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Page last updated at 07:02 GMT, Tuesday, 30 December 2008
Today: Tuesday 30 December 2008

PLEASE NOTE: We are unable to offer transcripts for our programme interviews. Today is broadcast live and the running order is subject to change.

What is Britain's diplomatic relationship with the Vatican? Francis Campbell considers if his position as the Ambassador to the Holy See - a post that has existed since 1479 - is still justified.

As guest editor Cardinal Cormac Murphy-O'Connor prepares to leave his job as Archbishop of Westminster, he is facing the prospect of having to cook for himself for the first time. He visits noted Italian chef Giorgio Locatelli with religious affairs correspondent Robert Piggott to get a few tips.

Air strikes in Gaza have killed at least 10 more people, medical officials say. Correspondent Aleem Maqbool reports on the rising number of casualties, with the UN reporting that about 320 Palestinians and four Israelis have died so far.

The level of compassion that NHS staff show to patients has deteriorated in recent years, the head of an influential think tank says. Correspondent Jane Dreaper reports on the project by the King's Fund to try to get nurses and other staff to focus on being compassionate.

Business news with Adam Shaw.

As guest editor, Cardinal Cormac Murphy-O'Connor wants to shed a little light on what goes on in the Vatican when the leaders of the Catholic Church gather to elect a new pope. He shows Today presenter Ed Stourton around the Sistine Chapel.

Sports news with Jon Myers.

Speed-limiting devices should be fitted to cars on a voluntary basis to help save lives and cut carbon emissions, according to a new report. John Lewis, who chaired the group that came up with the proposal, discusses if the government overestimates the importance of speed in causing accidents.

Today's papers.

How much responsibility do elected mayors have as a focus and human face for a town or city? Europe correspondent Jonny Dymond compares two similar sized towns in France and England.

Thought for the day with Father Jerome Murphy O'Connor, professor of the New Testament at the Ecole Biblique in Jerusalem.

How does religion fit into Prime Minister Gordon Brown's view of the world? Guest editor Cardinal Cormac Murphy-O'Connor talks to him about the morality of politics.

Israeli jets have attacked the Gaza Strip for a fourth day, with raids on a number of Hamas government buildings and security installations. Middle East editor Jeremy Bowen and Richard Haass, president of think tank the Council on Foreign Relations, discuss if calls from the international community for a ceasefire will be listened to.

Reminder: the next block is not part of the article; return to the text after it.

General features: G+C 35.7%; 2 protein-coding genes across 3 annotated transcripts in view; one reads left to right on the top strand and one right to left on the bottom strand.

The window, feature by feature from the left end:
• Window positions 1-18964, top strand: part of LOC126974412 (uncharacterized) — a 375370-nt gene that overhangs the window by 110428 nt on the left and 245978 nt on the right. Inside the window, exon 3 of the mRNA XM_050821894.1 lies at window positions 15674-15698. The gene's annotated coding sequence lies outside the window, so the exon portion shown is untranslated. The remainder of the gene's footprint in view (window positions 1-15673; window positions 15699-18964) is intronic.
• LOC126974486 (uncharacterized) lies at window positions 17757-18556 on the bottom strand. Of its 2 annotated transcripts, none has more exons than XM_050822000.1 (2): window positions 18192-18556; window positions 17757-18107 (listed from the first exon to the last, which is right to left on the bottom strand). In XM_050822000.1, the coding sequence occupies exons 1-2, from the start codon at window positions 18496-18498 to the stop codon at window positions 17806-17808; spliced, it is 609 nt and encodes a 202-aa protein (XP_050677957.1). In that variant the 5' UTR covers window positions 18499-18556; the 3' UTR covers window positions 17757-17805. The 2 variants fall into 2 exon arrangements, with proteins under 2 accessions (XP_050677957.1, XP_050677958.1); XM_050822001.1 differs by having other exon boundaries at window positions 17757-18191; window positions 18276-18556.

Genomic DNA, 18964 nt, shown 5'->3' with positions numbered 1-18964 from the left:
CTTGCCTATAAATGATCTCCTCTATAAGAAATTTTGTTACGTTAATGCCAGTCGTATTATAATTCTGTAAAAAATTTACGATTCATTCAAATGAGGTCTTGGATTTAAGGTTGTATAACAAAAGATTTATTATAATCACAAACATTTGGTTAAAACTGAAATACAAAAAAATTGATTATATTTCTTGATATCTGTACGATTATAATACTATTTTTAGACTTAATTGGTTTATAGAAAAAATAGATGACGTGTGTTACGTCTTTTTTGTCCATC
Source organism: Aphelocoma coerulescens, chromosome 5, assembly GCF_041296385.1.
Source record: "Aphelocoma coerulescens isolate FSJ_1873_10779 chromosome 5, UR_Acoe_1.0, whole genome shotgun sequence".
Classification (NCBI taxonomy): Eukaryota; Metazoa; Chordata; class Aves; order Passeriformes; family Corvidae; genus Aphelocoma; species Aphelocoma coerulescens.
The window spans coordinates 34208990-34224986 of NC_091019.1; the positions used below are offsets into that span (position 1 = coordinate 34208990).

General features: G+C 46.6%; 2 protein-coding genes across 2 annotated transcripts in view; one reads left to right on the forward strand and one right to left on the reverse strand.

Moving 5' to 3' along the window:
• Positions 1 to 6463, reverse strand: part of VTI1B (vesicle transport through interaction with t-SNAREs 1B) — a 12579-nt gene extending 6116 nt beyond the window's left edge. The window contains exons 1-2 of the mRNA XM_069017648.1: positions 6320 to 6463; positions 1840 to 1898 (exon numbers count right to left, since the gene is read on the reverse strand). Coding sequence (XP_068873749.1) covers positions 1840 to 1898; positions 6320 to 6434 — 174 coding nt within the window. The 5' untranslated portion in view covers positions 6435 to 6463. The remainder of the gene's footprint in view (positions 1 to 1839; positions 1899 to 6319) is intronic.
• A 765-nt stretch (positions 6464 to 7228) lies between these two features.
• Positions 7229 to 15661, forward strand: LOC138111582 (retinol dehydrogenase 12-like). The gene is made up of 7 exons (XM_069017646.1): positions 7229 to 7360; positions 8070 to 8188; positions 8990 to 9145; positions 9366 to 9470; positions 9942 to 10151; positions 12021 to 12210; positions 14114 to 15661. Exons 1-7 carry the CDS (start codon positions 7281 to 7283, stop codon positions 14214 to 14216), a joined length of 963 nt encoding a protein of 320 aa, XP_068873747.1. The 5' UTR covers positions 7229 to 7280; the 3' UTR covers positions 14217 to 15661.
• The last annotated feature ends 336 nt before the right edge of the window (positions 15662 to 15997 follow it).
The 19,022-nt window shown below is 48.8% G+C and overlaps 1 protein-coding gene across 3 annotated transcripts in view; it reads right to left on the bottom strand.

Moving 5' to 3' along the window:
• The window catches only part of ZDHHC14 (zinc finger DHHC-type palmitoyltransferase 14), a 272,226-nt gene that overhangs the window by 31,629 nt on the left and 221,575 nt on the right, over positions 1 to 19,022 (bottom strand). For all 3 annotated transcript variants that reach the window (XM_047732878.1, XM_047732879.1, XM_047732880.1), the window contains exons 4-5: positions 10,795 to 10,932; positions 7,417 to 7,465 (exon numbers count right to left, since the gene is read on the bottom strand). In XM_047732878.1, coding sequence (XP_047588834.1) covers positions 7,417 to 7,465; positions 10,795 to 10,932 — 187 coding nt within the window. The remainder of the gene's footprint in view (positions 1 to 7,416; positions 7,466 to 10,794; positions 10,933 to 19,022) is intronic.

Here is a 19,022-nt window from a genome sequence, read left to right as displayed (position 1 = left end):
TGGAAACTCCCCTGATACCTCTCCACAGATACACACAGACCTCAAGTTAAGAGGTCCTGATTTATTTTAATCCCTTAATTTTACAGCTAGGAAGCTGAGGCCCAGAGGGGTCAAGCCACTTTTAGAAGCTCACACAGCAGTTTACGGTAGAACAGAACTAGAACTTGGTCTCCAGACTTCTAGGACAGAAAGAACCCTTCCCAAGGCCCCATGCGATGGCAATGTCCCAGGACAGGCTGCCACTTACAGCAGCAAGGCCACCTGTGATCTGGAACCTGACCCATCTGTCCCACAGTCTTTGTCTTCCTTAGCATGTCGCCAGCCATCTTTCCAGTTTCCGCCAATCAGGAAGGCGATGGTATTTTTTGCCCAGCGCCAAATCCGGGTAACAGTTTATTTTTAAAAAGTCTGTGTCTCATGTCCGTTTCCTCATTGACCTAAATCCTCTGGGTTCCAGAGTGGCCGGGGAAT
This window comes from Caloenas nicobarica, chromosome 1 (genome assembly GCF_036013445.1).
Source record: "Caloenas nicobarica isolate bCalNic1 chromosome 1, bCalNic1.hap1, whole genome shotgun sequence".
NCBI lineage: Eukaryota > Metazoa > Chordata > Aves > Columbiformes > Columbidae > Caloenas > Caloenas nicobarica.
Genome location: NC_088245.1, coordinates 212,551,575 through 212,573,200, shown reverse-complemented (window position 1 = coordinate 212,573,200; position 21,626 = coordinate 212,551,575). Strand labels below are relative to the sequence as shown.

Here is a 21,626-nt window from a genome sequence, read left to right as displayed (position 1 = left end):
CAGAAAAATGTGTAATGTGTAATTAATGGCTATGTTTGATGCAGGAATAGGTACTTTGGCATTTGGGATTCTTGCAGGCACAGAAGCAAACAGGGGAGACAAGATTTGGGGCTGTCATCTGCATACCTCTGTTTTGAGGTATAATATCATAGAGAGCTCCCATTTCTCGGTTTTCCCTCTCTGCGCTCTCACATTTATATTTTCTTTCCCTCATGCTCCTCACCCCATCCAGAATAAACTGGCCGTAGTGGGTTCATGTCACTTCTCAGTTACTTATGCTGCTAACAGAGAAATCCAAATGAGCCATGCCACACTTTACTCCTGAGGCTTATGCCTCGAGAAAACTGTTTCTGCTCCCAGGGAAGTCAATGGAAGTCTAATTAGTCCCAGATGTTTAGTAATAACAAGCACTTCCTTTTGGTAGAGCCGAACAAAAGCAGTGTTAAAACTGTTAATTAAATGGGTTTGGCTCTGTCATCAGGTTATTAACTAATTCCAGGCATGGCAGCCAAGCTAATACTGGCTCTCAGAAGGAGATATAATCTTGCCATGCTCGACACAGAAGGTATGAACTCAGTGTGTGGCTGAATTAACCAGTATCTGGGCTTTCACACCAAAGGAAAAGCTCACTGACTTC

Guest editor Cardinal Cormac Murphy-O'Connor will retire shortly from his post as the Archbishop of Westminster. On a trip to Rome he looks back at his career, which has coincided with some of the biggest changes in the Roman Catholic Church since the Reformation.

Sports news with Jon Myers.

Work pressures have been blamed for a "fall in the level of compassion" in NHS workers. Phil Hope, minister of state for care services at the Department of Health, and Professor Sheila Hollins, professor of psychiatry of learning disability at St George's, University of London, discuss how doctors and nurses can be more compassionate.

Business news with Adam Shaw.

What makes music spiritual? Guest editor Cardinal Cormac Murphy-O'Connor has long been interested in how and why some pieces touch people in a way that others don't. He discusses the properties of a great piece of music with concert pianist Stephen Hough.

Britain was ill prepared to defend itself against attack in the 1970s, records indicate. Files from 1978 are to be released by the National Archives. Peter Hennessy, professor of contemporary British history at Queen Mary, University of London, discusses why Prime Minister Jim Callaghan, was so concerned he scrawled "heaven help us if there is a war!" on one document.

After a morning filled with cooking, a trip around the Sistine Chapel and a conversation about morality with the prime minister, guest editor Cardinal Cormac Murphy-O'Connor discusses the best - and worst - things about being editor of the Today programme.



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